There’s a Book for That: Psychologists’ Top-Rated Self-Help Books

There’s a Book for That: Psychologists’ Top-Rated Self-Help Books

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Self-help books continue to proliferate on bookstore shelves and internet web pages.  Thousands of new self-help books are published annually, accounting for an estimated two billion dollars in sales per year, in an unregulated industry. Sadly, 95% or more of those books are published without any scientific evidence of their effectiveness as stand-alone, self-help materials.

The popularity and availability of self-help materials raise an important question:  Which of the avalanche of resources are meritorious?  Not a week passes in which most psychologists aren’t asked to nominate a book for a particular disorder or challenge.

Over the past 18 years, our colleagues and we have sought to establish an expert consensus on the value of self-help materials. The most recent of our dozen national studies, now involving nearly 5,000 psychologists, were conducted through the membership of the National Register of Health Service Providers in Psychology.  In this article, we summarize the psychologists’ recommendation of self-help materials to their patients and then identify the top 50 self-help books for particular mental disorder sand life challenges.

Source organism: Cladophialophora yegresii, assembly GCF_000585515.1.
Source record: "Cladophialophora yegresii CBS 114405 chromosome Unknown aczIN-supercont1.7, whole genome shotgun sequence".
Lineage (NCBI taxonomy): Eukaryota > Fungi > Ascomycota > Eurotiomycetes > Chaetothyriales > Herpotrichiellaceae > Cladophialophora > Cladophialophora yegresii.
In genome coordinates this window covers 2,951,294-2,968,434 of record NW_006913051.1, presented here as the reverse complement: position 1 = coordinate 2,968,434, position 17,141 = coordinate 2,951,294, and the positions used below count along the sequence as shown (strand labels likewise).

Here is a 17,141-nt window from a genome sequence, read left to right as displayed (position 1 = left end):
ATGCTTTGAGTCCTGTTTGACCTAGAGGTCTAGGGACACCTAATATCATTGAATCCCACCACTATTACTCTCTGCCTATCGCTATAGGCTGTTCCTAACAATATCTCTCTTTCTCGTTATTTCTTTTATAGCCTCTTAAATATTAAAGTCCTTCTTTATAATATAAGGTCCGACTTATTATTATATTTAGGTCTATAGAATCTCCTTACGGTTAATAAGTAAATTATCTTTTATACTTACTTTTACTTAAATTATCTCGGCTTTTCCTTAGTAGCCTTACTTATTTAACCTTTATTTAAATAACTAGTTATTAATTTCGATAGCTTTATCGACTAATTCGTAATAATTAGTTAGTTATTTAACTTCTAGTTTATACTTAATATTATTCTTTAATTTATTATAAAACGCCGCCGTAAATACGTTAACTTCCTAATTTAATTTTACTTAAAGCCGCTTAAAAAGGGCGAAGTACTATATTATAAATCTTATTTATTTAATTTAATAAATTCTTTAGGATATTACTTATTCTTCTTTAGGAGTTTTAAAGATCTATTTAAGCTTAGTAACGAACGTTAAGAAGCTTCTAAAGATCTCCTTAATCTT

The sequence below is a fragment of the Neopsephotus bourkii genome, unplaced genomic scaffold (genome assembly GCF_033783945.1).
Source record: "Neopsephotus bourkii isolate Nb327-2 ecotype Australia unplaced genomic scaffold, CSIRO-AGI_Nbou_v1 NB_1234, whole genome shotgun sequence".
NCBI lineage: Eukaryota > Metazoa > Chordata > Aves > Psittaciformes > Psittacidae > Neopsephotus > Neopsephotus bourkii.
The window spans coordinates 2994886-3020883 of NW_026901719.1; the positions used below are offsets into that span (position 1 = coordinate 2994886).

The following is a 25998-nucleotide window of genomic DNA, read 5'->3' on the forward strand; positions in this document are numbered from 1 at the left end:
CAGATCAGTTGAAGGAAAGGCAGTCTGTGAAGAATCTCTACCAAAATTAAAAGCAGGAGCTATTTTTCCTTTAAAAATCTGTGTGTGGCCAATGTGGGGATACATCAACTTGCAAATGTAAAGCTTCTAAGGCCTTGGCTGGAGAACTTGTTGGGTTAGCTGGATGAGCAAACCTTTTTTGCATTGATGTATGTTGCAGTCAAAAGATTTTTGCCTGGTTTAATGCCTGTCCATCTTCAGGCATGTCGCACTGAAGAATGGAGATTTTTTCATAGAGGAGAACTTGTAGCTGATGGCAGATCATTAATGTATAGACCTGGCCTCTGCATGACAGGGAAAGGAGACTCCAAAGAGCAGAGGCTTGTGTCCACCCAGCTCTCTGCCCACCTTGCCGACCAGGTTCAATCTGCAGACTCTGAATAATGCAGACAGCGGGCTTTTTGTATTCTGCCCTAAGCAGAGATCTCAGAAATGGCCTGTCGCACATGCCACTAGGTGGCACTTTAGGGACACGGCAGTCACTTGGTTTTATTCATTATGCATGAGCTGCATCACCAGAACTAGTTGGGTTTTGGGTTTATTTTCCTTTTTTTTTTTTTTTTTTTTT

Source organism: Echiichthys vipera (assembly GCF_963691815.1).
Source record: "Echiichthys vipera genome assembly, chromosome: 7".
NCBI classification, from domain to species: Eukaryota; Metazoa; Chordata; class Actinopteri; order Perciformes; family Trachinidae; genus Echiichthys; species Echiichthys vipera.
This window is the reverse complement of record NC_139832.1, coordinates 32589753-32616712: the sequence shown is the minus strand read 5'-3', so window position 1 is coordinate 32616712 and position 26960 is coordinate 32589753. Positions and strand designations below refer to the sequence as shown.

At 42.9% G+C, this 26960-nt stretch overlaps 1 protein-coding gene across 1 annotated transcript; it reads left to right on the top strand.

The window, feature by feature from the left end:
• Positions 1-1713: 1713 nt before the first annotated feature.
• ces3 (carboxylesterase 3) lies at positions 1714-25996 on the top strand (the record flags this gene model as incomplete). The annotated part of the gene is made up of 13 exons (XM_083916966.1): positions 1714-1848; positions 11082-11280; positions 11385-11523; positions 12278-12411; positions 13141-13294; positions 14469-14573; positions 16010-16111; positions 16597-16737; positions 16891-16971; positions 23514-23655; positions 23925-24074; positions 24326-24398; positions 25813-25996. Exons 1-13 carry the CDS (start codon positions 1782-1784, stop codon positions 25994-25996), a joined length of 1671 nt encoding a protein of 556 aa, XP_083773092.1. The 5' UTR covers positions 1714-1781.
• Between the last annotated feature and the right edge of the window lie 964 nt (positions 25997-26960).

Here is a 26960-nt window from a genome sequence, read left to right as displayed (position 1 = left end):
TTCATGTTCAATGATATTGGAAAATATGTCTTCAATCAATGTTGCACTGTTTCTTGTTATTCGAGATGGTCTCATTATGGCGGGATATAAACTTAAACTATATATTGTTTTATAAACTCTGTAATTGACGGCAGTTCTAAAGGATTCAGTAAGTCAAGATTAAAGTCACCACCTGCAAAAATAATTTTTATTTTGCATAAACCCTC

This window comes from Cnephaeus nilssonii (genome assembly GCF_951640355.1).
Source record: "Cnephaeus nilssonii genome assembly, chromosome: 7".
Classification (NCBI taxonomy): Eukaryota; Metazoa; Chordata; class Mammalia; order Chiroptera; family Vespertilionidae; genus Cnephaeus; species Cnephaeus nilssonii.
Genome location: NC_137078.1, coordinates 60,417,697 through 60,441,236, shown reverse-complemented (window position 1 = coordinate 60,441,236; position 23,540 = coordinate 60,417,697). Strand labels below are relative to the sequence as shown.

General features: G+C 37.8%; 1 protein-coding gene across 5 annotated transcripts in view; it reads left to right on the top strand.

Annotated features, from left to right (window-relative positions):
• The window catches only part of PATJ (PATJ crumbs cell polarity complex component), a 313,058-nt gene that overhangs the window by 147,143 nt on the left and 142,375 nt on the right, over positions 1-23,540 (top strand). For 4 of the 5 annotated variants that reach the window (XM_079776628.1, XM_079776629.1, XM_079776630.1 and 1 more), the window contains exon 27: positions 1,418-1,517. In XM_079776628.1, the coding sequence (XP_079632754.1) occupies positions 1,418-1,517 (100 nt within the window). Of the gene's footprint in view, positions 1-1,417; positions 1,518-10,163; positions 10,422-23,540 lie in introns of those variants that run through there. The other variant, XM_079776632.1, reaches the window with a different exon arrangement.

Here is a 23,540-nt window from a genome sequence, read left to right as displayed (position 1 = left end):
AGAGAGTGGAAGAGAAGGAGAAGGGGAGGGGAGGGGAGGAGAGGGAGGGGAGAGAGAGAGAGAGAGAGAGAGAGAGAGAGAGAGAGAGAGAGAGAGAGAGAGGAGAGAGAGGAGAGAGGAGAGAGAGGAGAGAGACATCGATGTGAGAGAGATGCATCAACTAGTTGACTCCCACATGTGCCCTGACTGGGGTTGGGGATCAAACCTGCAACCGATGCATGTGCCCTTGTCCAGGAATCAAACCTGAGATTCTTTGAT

By way of review, surveys were sent in fall 2011 to members of the National Register across the United States.  Registrants rated only those books with which they were familiar on a 5-point scale:  +2 extremely good, +1 moderately good, 0 average, -1 moderately bad, and -2 extremely bad.
Table one below represents the mean and median percentage of clients for whom Psychologists reported recommending each self-help resource.  Clients were most likely to be given recommendations for self-help books (roughly 27% of clients), internet sites (23%), and self-help groups (16%). Autobiographies were less frequently prescribed by psychologists.

Norcross_books imageWhich Books?

The list below presents the highest rated 50 self-help books across the years in the national studies.   The mean ratings for the items were used to identify the top-rated resources.  To make the list, the books required at least 20 psychologists’ ratings.

Top Self-Help Books

  1. For Yourself by Barbach (Sexuality)
  2. Skills Training Manual for Treating Borderline Personality Disorder by Linehan (Borderline &
  3. Narcissistic Personality Disorders)
  4. Becoming Orgasmic by Heiman & LoPiccolo (sexuality)
  5. For Each Other by Barbach (sexuality)
  6. Taking Charge of Adult ADHD by Barkley (Attention-Deficit Hyperactivity Disorder)
  7. Why Marriages Succeed or Fail by Gottman & Silver (marriage)
  8. The Anxiety and Phobia Workbook by Bourne (anxiety)
  9. What to Expect When You’re Expecting by Eisenberg et al. (pregnancy)
  10. The 36-Hour Day by Mace & Rabins (Dementia/Alzheimer’s)
  11. Your Defiant Child by Barkley & Benton (child development and parenting)
  12. The New Our Bodies, Ourselves, by Boston Women’s Collective (women’s issues)
  13. Mastery of Your Anxiety and Panic III by Craske and Barlow (anxiety)
  14. The Courage to Heal by Bass & Davis (abuse)
  15. Managing Pain before It Manages You by Caudill & Benson (chronic pain)
  16. The Relaxation and Stress Reduction Workbook by Davis et al. (stress management)
  17. Feeling Good by Burns (depression)
  18. The Seven Principles for Making Marriages Work by Gottman & Silver (marriage)